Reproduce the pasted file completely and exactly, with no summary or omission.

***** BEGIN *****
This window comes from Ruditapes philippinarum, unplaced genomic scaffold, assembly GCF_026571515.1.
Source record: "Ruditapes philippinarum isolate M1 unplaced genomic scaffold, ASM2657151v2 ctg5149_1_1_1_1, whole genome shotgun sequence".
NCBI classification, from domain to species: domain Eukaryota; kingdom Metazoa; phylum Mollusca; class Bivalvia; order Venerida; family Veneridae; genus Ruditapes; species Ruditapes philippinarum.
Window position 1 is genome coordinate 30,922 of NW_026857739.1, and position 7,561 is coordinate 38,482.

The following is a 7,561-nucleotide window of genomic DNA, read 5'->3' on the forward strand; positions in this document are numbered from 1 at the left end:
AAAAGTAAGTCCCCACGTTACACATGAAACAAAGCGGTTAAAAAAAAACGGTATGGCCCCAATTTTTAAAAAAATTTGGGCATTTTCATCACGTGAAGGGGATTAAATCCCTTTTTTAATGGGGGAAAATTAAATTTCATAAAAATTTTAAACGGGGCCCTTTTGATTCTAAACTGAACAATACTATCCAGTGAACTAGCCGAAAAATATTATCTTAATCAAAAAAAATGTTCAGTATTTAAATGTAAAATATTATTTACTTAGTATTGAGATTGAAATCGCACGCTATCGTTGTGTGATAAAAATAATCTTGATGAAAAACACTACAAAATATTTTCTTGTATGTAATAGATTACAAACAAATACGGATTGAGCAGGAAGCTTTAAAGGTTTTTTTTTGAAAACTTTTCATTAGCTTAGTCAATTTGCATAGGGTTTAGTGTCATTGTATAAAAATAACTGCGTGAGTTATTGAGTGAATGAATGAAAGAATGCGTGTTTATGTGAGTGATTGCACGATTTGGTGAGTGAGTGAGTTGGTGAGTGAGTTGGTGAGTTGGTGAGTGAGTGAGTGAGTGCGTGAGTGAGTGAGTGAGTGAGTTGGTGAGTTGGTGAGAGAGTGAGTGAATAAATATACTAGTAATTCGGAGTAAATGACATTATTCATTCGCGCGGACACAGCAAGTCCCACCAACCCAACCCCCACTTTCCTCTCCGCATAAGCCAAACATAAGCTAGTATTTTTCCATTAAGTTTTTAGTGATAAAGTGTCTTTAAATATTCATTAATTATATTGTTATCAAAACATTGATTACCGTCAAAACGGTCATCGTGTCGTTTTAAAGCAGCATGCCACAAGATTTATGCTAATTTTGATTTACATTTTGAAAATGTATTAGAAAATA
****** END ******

This window comes from Ruditapes philippinarum, unplaced genomic scaffold, assembly GCF_026571515.1.
Source record: "Ruditapes philippinarum isolate M1 unplaced genomic scaffold, ASM2657151v2 ctg5149_1_1_1_1, whole genome shotgun sequence".
NCBI classification, from domain to species: domain Eukaryota; kingdom Metazoa; phylum Mollusca; class Bivalvia; order Venerida; family Veneridae; genus Ruditapes; species Ruditapes philippinarum.
Window position 1 is genome coordinate 30,922 of NW_026857739.1, and position 7,561 is coordinate 38,482.

The following is a 7,561-nucleotide window of genomic DNA, read 5'->3' on the forward strand; positions in this document are numbered from 1 at the left end:
AAAAGTAAGTCCCCACGTTACACATGAAACAAAGCGGTTAAAAAAAAACGGTATGGCCCCAATTTTTAAAAAAATTTGGGCATTTTCATCACGTGAAGGGGATTAAATCCCTTTTTTAATGGGGGAAAATTAAATTTCATAAAAATTTTAAACGGGGCCCTTTTGATTCTAAACTGAACAATACTATCCAGTGAACTAGCCGAAAAATATTATCTTAATCAAAAAAAATGTTCAGTATTTAAATGTAAAATATTATTTACTTAGTATTGAGATTGAAATCGCACGCTATCGTTGTGTGATAAAAATAATCTTGATGAAAAACACTACAAAATATTTTCTTGTATGTAATAGATTACAAACAAATACGGATTGAGCAGGAAGCTTTAAAGGTTTTTTTTTGAAAACTTTTCATTAGCTTAGTCAATTTGCATAGGGTTTAGTGTCATTGTATAAAAATAACTGCGTGAGTTATTGAGTGAATGAATGAAAGAATGCGTGTTTATGTGAGTGATTGCACGATTTGGTGAGTGAGTGAGTTGGTGAGTGAGTTGGTGAGTTGGTGAGTGAGTGAGTGAGTGCGTGAGTGAGTGAGTGAGTGAGTTGGTGAGTTGGTGAGAGAGTGAGTGAATAAATATACTAGTAATTCGGAGTAAATGACATTATTCATTCGCGCGGACACAGCAAGTCCCACCAACCCAACCCCCACTTTCCTCTCCGCATAAGCCAAACATAAGCTAGTATTTTTCCATTAAGTTTTTAGTGATAAAGTGTCTTTAAATATTCATTAATTATATTGTTATCAAAACATTGATTACCGTCAAAACGGTCATCGTGTCGTTTTAAAGCAGCATGCCACAAGATTTATGCTAATTTTGATTTACATTTTGAAAATGTATTAGAAAATA